Learn about the essential Korean ingredients needed to start cooking awesome Korean cuisine. Join me on a month long journey of cooking Korean style dishes and learn about all the amazing flavors this awesome cuisine has to offer!
Korean food is awesome. Period.
The spicy chili paste, kimchi, sweet and savory grilled meats and large quantities of garlic are enough to make me swoon.
How did I ever live without these flavors in my life?
So for the month of May, we’re going to be making all sorts of yummy Korean inspired dishes like spicy pork bulgolgi tacos, Korean Beef Pizza, Instant Pot marinated short ribs, Korean sweet pancakes and so much more!
It’s going to be awesome.
But before we get there, let’s get familiar with the essential korean ingredients you’ll need to start cooking this amazing cuisine.
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Kimchi is my favorite part about Korean food.
Kimchi is basically cabbage (also commonly made with cucumber or radish) fermented with chili paste, soy sauce Korean fish sauce, garlic ginger and scallions. It’s delicious.
But I have to admit I have not taken the plunge to make my own yet. If you’re interested in making your own, check out these popular recipes from other bloggers:
If you haven’t quite decided to make your own yet, you can find it at many local grocery stores, or your local Asian market. You can also buy it on Amazon:
Love, love, love the flavor of this stuff. A key ingredient in kimchi, this stuff has a slightly sweet, savory, spicy umami flavor and is used to season so many dishes. Get used to seeing this guys, I will be using this a lot over the next month. And probably for a long time thereafter….You should be able to find this at your local Asian market (or Korean market if you’re lucky enough to have one). You can also buy it on Amazon:
Sesame oil is exactly what it says….it’s oil flavored by sesame seeds. Not only is it used extensively in Korean cooking, but also heavily used in Chinese cooking. I use sesame oil all the time. It’s basically a vegetable oil made from sesame seeds. It has a slightly nutty flavor. For an even better flavor, get some toasted sesame oil, which is made with toasted sesame seeds (duh…..). You should be able to find sesame oil at your local grocery store. You can also buy them through the Amazon links below:
Regular sesame oil:
Toasted sesame oil:
Gochugaru (Korean coarse chili flakes)
Gochugaru is a Korean coarsely ground red pepper consisting both of flakes and powder. It can be added to all types of different dishes for added spice and a slightly sweet and smoky flavor. It is heavily used in kimchi, dipping sauces and soups. I can usually find it at my local Albertsons, but you can also buy it an Amazon:
Dark and light soy sauces are both used in Korean cooking. Light soy sauce is lighter in color and far saltier than the dark. It is typically used in soups. You can buy it at your local Asian market, or on Amazon:
Dark soy sauce is less salty and has a slightly sweeter flavor. This soy sauce is used in marinades and dipping sauces, and any other general cooking. Your regular Kikkoman can be substituted in any recipe that calls for Korean dark soy sauce. I’m a condiment collector, so I buy it all! If you want to buy the dark Korean soy sauce, you can find it at your local market or buy it on Amazon.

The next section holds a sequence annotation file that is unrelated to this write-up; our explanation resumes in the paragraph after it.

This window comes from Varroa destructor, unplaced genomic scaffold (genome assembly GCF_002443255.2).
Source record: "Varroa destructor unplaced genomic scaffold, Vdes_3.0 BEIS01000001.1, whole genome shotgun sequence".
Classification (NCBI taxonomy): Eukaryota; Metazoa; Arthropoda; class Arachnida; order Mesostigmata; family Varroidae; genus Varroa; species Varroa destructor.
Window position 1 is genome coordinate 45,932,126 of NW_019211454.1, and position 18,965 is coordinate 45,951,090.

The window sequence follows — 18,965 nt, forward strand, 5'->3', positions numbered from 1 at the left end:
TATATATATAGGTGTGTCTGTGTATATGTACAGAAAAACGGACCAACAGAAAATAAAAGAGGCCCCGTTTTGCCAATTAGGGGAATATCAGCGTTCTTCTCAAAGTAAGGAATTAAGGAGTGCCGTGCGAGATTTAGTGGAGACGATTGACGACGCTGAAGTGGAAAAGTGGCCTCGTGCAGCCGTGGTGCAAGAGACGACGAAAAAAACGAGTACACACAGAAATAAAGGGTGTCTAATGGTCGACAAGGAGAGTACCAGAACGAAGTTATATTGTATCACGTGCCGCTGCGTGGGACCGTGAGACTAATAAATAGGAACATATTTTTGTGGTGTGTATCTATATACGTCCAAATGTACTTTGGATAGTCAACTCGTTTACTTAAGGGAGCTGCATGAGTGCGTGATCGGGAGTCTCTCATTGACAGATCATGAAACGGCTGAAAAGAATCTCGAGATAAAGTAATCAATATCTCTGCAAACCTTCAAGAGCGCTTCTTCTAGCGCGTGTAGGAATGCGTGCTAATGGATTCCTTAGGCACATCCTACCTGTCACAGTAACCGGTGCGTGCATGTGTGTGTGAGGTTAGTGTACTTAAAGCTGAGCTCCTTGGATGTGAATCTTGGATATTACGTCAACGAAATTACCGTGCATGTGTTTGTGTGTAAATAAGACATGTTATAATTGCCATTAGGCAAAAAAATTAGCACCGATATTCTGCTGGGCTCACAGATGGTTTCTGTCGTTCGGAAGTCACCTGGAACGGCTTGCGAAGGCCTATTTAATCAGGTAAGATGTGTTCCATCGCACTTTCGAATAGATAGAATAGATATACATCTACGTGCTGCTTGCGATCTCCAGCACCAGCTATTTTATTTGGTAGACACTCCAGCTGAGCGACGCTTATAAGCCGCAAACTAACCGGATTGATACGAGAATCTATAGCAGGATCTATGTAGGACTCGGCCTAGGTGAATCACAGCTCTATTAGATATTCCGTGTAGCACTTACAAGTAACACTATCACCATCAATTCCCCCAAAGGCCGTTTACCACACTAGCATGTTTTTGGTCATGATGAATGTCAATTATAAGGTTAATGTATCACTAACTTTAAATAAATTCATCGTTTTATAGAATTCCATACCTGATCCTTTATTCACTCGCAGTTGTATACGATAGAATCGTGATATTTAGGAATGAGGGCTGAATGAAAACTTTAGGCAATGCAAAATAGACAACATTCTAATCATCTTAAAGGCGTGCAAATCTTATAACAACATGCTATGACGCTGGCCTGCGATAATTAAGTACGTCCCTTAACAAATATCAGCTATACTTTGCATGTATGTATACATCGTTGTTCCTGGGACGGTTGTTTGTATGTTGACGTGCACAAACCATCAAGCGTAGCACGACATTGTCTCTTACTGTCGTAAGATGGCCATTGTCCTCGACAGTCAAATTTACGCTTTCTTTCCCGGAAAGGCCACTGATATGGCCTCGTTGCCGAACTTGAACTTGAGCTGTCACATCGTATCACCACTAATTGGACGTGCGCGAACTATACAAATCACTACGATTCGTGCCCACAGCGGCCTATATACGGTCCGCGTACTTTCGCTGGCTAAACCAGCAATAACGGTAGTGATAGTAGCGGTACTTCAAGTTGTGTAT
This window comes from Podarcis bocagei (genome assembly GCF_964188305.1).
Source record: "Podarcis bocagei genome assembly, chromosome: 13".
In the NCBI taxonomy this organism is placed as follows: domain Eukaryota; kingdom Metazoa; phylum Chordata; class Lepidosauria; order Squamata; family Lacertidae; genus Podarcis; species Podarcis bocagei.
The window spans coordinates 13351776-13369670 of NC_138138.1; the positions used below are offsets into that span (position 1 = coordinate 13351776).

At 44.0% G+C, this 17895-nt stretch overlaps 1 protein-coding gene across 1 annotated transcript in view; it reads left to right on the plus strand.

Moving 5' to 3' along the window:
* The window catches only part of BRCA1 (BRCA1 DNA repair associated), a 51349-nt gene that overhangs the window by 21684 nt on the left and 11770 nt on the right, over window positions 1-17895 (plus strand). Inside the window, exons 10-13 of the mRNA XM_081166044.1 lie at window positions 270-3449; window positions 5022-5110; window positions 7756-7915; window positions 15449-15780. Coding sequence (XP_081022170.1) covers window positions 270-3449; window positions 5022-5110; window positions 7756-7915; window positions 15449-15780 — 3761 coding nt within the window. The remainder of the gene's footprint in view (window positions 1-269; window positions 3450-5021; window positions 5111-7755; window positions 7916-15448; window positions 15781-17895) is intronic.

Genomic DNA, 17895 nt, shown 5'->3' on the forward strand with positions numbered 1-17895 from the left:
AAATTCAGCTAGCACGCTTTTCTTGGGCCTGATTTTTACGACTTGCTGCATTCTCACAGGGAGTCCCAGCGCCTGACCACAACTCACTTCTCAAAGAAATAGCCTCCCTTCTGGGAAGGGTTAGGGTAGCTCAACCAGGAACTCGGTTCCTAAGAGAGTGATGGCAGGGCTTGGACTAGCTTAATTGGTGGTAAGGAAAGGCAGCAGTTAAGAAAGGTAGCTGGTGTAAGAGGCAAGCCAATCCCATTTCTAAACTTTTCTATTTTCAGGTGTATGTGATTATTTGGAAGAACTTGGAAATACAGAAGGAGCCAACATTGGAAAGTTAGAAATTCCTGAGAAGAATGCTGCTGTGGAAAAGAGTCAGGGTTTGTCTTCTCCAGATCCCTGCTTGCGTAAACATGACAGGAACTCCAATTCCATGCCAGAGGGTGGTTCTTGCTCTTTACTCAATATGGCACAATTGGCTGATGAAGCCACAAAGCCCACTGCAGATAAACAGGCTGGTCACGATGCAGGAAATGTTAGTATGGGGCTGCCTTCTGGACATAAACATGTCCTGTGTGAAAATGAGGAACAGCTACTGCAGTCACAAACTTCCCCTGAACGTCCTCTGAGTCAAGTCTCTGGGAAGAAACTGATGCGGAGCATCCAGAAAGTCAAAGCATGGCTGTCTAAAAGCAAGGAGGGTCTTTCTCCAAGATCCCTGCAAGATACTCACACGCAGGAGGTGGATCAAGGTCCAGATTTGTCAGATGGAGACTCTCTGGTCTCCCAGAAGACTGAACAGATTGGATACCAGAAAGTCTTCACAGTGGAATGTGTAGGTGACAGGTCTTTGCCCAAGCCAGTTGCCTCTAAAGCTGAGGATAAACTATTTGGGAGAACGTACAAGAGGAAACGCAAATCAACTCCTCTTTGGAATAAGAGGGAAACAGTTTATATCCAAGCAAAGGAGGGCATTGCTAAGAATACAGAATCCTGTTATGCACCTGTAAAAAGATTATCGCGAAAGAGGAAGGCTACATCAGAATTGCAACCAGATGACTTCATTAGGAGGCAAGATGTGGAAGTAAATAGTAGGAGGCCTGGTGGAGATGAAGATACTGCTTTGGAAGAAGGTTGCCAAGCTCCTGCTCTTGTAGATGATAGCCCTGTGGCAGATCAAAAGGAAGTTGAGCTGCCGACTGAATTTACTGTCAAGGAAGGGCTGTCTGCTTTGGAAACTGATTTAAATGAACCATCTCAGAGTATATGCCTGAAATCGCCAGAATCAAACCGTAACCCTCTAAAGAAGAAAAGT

Korean fish sauce is not the same as Vietnamese or Thai fish sauce. It’s typically not recommended to use Thai or Vietnamese fish sauce, especially when using it to make kimchi. Other than kimchi, Korean fish sauce is used in marinades, side dishes and soups. You can buy it here on Amazon:
Rice wine is commonly used in marinades to add a light sweetness to dishes. Japanese rice wine (mirin) is a great substitute here. You can also use regular white wine or sake, but choose one that has a hint of sweetness.
Korean soy bean paste is very similar to Japanese miso. The flavors are very close – Japanese miso can be substituted in recipes that call for soy bean paste. The paste is typically used in soups and stews, however, it makes a pretty mean sauce as well!
And of course we have the rice. Korean short grain rice has a slightly sticky quality. Japanese sushi rice is very similar and can be used as a substitute. I love this kind of rice (plus it’s easier for me to eat with chopsticks – LOL). You should be able to find short grain rice at your local Asian market, or buy it on Amazon:
Very similar to cellophane noodles, these noodles are used in dishes like japchae (Korean glass noodles stir fry) and some soups and stews. Cellophane noodles can be substituted in a pinch. You can find these noodles at your local Asian market, or just buy them on Amazon:
Ginger, garlic and scallions are used in many Korean dishes. Garlic will show up in just about every recipe. Use fresh garlic cloves, minced garlic, or I like to use packages of peeled garlic (find them in your local grocery store). Peeling garlic is a bitch.
For the ginger, I have become a sucker for this ginger paste because I also hate peeling and grating fresh ginger.
Those are the essential Korean ingredients to get you started cooking. Obviously, once you really get into cooking Korean food, you’ll find there are so many more!
If you like cooking all different types of cuisines, check out these other essential pantry ingredients: